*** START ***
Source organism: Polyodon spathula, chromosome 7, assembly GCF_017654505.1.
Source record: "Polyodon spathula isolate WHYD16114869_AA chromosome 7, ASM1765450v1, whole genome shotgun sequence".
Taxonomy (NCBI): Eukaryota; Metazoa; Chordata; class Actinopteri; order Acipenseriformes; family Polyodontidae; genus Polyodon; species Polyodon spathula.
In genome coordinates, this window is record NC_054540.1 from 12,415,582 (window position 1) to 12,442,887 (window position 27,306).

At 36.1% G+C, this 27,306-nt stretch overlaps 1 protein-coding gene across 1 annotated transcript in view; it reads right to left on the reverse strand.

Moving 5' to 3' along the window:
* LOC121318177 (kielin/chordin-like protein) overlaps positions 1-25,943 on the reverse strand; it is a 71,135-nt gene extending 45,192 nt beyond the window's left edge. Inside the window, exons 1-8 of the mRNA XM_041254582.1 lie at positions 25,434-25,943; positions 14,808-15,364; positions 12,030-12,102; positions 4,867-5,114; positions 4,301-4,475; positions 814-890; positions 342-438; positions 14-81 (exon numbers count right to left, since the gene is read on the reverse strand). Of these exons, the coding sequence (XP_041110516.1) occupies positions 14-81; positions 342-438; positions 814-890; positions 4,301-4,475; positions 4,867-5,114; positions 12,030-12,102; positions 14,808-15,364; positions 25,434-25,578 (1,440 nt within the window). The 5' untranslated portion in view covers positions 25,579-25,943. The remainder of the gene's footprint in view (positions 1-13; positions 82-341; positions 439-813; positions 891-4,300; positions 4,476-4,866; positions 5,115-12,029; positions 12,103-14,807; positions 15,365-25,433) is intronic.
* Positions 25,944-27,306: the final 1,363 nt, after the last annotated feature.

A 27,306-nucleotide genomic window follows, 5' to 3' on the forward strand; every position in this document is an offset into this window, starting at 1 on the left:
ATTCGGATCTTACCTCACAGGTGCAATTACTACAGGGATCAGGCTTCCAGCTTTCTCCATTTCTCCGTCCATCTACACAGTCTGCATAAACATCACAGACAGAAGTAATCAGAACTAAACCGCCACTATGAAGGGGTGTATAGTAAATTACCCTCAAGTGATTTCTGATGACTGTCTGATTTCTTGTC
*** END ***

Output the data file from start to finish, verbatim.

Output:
Source organism: Polyodon spathula, chromosome 7, assembly GCF_017654505.1.
Source record: "Polyodon spathula isolate WHYD16114869_AA chromosome 7, ASM1765450v1, whole genome shotgun sequence".
Taxonomy (NCBI): Eukaryota; Metazoa; Chordata; class Actinopteri; order Acipenseriformes; family Polyodontidae; genus Polyodon; species Polyodon spathula.
In genome coordinates, this window is record NC_054540.1 from 12,415,582 (window position 1) to 12,442,887 (window position 27,306).

At 36.1% G+C, this 27,306-nt stretch overlaps 1 protein-coding gene across 1 annotated transcript in view; it reads right to left on the reverse strand.

Moving 5' to 3' along the window:
* LOC121318177 (kielin/chordin-like protein) overlaps positions 1-25,943 on the reverse strand; it is a 71,135-nt gene extending 45,192 nt beyond the window's left edge. Inside the window, exons 1-8 of the mRNA XM_041254582.1 lie at positions 25,434-25,943; positions 14,808-15,364; positions 12,030-12,102; positions 4,867-5,114; positions 4,301-4,475; positions 814-890; positions 342-438; positions 14-81 (exon numbers count right to left, since the gene is read on the reverse strand). Of these exons, the coding sequence (XP_041110516.1) occupies positions 14-81; positions 342-438; positions 814-890; positions 4,301-4,475; positions 4,867-5,114; positions 12,030-12,102; positions 14,808-15,364; positions 25,434-25,578 (1,440 nt within the window). The 5' untranslated portion in view covers positions 25,579-25,943. The remainder of the gene's footprint in view (positions 1-13; positions 82-341; positions 439-813; positions 891-4,300; positions 4,476-4,866; positions 5,115-12,029; positions 12,103-14,807; positions 15,365-25,433) is intronic.
* Positions 25,944-27,306: the final 1,363 nt, after the last annotated feature.

A 27,306-nucleotide genomic window follows, 5' to 3' on the forward strand; every position in this document is an offset into this window, starting at 1 on the left:
ATTCGGATCTTACCTCACAGGTGCAATTACTACAGGGATCAGGCTTCCAGCTTTCTCCATTTCTCCGTCCATCTACACAGTCTGCATAAACATCACAGACAGAAGTAATCAGAACTAAACCGCCACTATGAAGGGGTGTATAGTAAATTACCCTCAAGTGATTTCTGATGACTGTCTGATTTCTTGTC